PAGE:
Our lab studies lifespan changes and differences in cognitive abilities, with a special focus on ‘fluid abilities’ such as reasoning. We are especially interested in periods of rapid change such as childhood and old age, as well as the neural mechanisms underlying these changes. To study these questions, we apply and develop a range of psychometric techniques to try and get a handle on the interplay of and concurrent changes in brain structure, brain function and cognition during ageing. All our papers ultimately end up here, and should be fully open access – Drop us a line if you have any trouble accessing our work.
A striking feature of individual differences in cognitive abilities is that they are universally positively correlated – a phenomenon known as the positive manifold. The traditional method of analysis yields a g-factor, a single summary metric with considerable predictive power. However, this summary metric ignores the developmental origin of the positive manifold. Multiple competing accounts of the origin of the g factor have been proposed, but in the absence of tailored longitudinal data these models cannot be empirically distinguished. One such model, the mutualism model, proposes that positive interactions between cognitive domains facilitate mutual growth. In three (1, 2, 3)different projects we have shown that this model can help explain cognitive development in childhood. We are currently working on various extensions of these findings.
Modelling brain-behaviour relationships
One of the core questions in cognitive neuroscience is how brain and behaviour are related. To this end, we propose a theory-drive, multivariate statistical approach. In previous work we demonstrate how theories from philosophy of mind such as identity theory and supervenience can be represented as statistical models and thus tested empirical for a given construct. Recently, we have expanded this thinking to develop a statistical implementation of the watershed model. This model presupposes that distal influences such as small genetic effects propagate through low- and intermediate level, partially independent phenotypes such as brain structure and basic cognitive abilities to affect high level constructs such as fluid reasoning. We have shown this model outperforms competing accounts in three distinct cohorts across the lifespan.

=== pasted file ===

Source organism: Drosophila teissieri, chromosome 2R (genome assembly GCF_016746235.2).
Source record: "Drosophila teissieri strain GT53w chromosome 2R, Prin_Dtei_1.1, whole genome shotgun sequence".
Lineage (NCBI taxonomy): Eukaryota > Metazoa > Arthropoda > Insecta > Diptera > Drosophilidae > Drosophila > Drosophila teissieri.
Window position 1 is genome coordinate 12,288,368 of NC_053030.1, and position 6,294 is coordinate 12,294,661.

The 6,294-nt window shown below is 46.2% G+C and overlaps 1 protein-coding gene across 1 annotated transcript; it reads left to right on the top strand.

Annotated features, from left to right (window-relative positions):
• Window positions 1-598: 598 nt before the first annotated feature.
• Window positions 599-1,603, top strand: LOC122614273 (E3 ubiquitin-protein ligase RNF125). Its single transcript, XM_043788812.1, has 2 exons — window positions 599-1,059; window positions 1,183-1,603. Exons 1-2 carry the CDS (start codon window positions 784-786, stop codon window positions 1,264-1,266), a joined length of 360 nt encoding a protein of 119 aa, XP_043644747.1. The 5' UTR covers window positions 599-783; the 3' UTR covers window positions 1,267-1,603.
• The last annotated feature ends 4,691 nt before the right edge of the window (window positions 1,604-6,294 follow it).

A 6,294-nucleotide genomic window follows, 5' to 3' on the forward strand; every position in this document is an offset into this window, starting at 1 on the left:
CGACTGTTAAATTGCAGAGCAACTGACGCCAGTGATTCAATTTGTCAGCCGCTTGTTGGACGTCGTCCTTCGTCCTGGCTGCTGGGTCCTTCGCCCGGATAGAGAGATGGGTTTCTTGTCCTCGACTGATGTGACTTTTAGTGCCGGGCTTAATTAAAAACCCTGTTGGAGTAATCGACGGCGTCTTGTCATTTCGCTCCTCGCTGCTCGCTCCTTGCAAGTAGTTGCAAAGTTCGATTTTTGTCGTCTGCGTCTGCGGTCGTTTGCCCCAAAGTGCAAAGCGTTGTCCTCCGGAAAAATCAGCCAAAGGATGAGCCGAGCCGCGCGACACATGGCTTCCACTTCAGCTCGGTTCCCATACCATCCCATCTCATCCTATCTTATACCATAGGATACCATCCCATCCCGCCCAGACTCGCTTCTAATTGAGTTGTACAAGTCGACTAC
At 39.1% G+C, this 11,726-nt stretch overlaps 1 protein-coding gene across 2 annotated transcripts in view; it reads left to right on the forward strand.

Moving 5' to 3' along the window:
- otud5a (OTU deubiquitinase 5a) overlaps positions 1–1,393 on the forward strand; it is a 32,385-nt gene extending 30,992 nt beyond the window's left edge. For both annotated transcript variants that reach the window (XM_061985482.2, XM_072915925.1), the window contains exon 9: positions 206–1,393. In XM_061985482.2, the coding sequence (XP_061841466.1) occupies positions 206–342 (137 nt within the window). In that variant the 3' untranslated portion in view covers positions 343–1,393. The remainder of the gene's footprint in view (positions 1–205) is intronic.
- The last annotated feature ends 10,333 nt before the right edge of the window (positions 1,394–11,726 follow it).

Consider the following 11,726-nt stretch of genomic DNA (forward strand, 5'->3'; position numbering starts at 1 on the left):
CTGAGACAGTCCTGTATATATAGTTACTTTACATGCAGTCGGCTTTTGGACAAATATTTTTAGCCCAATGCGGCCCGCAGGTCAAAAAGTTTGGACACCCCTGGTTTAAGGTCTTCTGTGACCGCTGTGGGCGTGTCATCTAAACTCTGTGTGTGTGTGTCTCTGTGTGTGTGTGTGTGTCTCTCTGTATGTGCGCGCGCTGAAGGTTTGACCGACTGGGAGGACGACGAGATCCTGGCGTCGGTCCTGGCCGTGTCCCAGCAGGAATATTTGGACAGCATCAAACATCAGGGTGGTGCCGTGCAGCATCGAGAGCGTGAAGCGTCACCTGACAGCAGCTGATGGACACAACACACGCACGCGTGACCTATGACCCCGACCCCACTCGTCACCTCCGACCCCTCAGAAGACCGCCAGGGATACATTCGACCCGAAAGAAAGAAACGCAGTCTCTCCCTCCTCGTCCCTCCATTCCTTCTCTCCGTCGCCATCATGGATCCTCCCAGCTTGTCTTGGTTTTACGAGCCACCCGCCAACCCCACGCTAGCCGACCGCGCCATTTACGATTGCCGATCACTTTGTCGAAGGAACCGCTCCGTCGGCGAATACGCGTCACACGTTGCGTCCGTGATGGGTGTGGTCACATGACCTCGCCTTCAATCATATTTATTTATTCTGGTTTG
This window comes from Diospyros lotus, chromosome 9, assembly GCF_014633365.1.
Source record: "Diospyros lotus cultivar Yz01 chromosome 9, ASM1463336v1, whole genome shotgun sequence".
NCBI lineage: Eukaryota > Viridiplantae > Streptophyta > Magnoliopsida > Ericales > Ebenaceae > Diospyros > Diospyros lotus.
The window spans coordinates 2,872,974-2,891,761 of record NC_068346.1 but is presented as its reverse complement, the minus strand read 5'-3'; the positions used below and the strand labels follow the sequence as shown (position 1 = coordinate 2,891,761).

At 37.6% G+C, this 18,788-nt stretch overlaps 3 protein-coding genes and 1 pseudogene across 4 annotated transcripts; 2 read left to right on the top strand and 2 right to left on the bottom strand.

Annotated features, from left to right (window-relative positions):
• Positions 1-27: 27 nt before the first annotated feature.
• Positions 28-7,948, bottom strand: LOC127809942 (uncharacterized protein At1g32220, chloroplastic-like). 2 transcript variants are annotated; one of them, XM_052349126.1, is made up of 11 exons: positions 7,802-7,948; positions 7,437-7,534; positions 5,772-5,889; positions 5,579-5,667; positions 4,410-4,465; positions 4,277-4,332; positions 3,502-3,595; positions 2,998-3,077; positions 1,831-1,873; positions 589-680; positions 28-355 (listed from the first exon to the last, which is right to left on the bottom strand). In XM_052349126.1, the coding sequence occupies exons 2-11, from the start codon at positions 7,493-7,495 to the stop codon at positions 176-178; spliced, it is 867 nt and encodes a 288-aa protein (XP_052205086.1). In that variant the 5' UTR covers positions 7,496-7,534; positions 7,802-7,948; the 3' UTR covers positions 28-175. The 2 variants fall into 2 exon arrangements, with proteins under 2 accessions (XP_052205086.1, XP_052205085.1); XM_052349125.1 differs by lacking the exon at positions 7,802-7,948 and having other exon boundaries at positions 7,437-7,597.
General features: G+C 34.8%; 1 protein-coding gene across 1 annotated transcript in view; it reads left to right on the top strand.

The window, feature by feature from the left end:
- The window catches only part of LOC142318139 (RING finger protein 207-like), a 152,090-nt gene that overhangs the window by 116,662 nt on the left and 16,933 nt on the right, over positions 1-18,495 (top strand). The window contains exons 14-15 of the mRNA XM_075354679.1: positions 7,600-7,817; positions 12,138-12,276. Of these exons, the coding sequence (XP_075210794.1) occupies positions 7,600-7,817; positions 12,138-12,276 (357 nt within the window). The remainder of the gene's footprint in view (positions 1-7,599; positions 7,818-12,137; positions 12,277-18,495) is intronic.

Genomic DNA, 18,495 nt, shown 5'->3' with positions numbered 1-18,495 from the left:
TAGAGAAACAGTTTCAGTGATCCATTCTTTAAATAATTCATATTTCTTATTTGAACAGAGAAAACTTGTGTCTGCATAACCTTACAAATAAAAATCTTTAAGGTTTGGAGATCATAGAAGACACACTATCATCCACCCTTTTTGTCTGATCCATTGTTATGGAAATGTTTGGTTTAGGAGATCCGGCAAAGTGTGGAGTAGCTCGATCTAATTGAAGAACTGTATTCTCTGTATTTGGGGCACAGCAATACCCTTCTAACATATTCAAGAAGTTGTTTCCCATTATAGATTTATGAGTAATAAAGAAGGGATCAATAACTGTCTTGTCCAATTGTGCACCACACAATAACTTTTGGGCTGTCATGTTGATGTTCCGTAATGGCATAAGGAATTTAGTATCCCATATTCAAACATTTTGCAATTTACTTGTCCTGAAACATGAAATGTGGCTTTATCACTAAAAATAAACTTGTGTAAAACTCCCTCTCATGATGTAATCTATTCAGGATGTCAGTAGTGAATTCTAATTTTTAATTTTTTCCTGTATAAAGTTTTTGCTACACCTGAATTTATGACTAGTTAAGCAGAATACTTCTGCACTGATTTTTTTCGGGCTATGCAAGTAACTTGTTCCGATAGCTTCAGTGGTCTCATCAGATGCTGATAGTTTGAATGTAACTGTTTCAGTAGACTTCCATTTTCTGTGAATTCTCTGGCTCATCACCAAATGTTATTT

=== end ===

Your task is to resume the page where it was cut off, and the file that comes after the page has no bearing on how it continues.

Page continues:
Lifestyle and environmental factors
Evidence suggests that a range of environmental and social factors can impact on individual differences in cognitive abilities as well as their trajectories over time. We are interested in better understanding these factors. This includes looking at the possible impact of differences in sleep quality, lifestyle factors such as intellectual and social engagement and the associations between cardiovascular health and white matter structure.
Multivariate methods for lifespan cognitive dynamics
To study lifespan changes in cognition and brain structure and function, we use multivariate methods such as Structural Equation Modeling. These models can be used to translate theoretical positions into tractable statistical models, and thus directly compared in a given dataset. Recently, we have contributed tools to develop new methods such as regularized SEM, making nice plots and tutorials that make existing tools more accessible.